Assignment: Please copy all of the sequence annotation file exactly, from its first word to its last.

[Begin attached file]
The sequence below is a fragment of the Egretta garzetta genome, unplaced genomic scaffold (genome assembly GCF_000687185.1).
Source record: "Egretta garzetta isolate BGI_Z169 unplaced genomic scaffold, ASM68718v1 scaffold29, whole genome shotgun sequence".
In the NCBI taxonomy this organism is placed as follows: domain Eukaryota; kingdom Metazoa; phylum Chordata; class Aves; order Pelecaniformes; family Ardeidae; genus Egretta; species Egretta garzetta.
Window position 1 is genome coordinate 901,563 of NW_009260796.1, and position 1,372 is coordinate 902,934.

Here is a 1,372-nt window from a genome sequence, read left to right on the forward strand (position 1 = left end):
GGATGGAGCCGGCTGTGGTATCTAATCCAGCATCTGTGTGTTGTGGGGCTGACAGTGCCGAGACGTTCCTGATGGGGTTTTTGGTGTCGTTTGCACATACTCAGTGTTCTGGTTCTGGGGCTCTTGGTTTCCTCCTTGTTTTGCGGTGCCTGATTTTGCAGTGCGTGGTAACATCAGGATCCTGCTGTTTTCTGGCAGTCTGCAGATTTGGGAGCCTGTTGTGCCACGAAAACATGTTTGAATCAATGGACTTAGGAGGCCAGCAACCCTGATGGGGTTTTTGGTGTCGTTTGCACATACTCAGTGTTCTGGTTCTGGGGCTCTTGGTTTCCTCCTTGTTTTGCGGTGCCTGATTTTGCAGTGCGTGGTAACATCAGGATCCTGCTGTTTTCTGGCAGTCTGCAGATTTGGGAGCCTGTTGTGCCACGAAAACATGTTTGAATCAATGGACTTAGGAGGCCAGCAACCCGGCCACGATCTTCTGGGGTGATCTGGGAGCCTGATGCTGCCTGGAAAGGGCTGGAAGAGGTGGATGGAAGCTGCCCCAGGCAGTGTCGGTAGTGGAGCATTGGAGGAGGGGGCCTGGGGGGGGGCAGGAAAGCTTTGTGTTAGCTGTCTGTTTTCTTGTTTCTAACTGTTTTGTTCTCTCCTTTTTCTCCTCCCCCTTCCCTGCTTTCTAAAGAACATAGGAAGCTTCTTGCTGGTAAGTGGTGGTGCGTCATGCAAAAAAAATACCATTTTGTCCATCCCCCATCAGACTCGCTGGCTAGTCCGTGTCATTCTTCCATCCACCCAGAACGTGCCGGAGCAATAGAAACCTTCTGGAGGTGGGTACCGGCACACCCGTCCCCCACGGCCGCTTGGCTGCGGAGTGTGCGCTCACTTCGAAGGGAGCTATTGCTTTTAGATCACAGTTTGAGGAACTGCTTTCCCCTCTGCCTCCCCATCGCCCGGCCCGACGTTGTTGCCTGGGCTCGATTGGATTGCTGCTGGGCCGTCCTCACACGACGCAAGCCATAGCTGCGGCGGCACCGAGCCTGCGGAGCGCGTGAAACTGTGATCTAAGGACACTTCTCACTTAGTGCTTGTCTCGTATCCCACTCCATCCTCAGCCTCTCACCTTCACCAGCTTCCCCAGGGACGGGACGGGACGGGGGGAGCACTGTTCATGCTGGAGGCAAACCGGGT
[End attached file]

The sequence below is a fragment of the Egretta garzetta genome, unplaced genomic scaffold (genome assembly GCF_000687185.1).
Source record: "Egretta garzetta isolate BGI_Z169 unplaced genomic scaffold, ASM68718v1 scaffold29, whole genome shotgun sequence".
In the NCBI taxonomy this organism is placed as follows: domain Eukaryota; kingdom Metazoa; phylum Chordata; class Aves; order Pelecaniformes; family Ardeidae; genus Egretta; species Egretta garzetta.
Window position 1 is genome coordinate 901,563 of NW_009260796.1, and position 1,372 is coordinate 902,934.

Here is a 1,372-nt window from a genome sequence, read left to right on the forward strand (position 1 = left end):
GGATGGAGCCGGCTGTGGTATCTAATCCAGCATCTGTGTGTTGTGGGGCTGACAGTGCCGAGACGTTCCTGATGGGGTTTTTGGTGTCGTTTGCACATACTCAGTGTTCTGGTTCTGGGGCTCTTGGTTTCCTCCTTGTTTTGCGGTGCCTGATTTTGCAGTGCGTGGTAACATCAGGATCCTGCTGTTTTCTGGCAGTCTGCAGATTTGGGAGCCTGTTGTGCCACGAAAACATGTTTGAATCAATGGACTTAGGAGGCCAGCAACCCTGATGGGGTTTTTGGTGTCGTTTGCACATACTCAGTGTTCTGGTTCTGGGGCTCTTGGTTTCCTCCTTGTTTTGCGGTGCCTGATTTTGCAGTGCGTGGTAACATCAGGATCCTGCTGTTTTCTGGCAGTCTGCAGATTTGGGAGCCTGTTGTGCCACGAAAACATGTTTGAATCAATGGACTTAGGAGGCCAGCAACCCGGCCACGATCTTCTGGGGTGATCTGGGAGCCTGATGCTGCCTGGAAAGGGCTGGAAGAGGTGGATGGAAGCTGCCCCAGGCAGTGTCGGTAGTGGAGCATTGGAGGAGGGGGCCTGGGGGGGGGCAGGAAAGCTTTGTGTTAGCTGTCTGTTTTCTTGTTTCTAACTGTTTTGTTCTCTCCTTTTTCTCCTCCCCCTTCCCTGCTTTCTAAAGAACATAGGAAGCTTCTTGCTGGTAAGTGGTGGTGCGTCATGCAAAAAAAATACCATTTTGTCCATCCCCCATCAGACTCGCTGGCTAGTCCGTGTCATTCTTCCATCCACCCAGAACGTGCCGGAGCAATAGAAACCTTCTGGAGGTGGGTACCGGCACACCCGTCCCCCACGGCCGCTTGGCTGCGGAGTGTGCGCTCACTTCGAAGGGAGCTATTGCTTTTAGATCACAGTTTGAGGAACTGCTTTCCCCTCTGCCTCCCCATCGCCCGGCCCGACGTTGTTGCCTGGGCTCGATTGGATTGCTGCTGGGCCGTCCTCACACGACGCAAGCCATAGCTGCGGCGGCACCGAGCCTGCGGAGCGCGTGAAACTGTGATCTAAGGACACTTCTCACTTAGTGCTTGTCTCGTATCCCACTCCATCCTCAGCCTCTCACCTTCACCAGCTTCCCCAGGGACGGGACGGGACGGGGGGAGCACTGTTCATGCTGGAGGCAAACCGGGT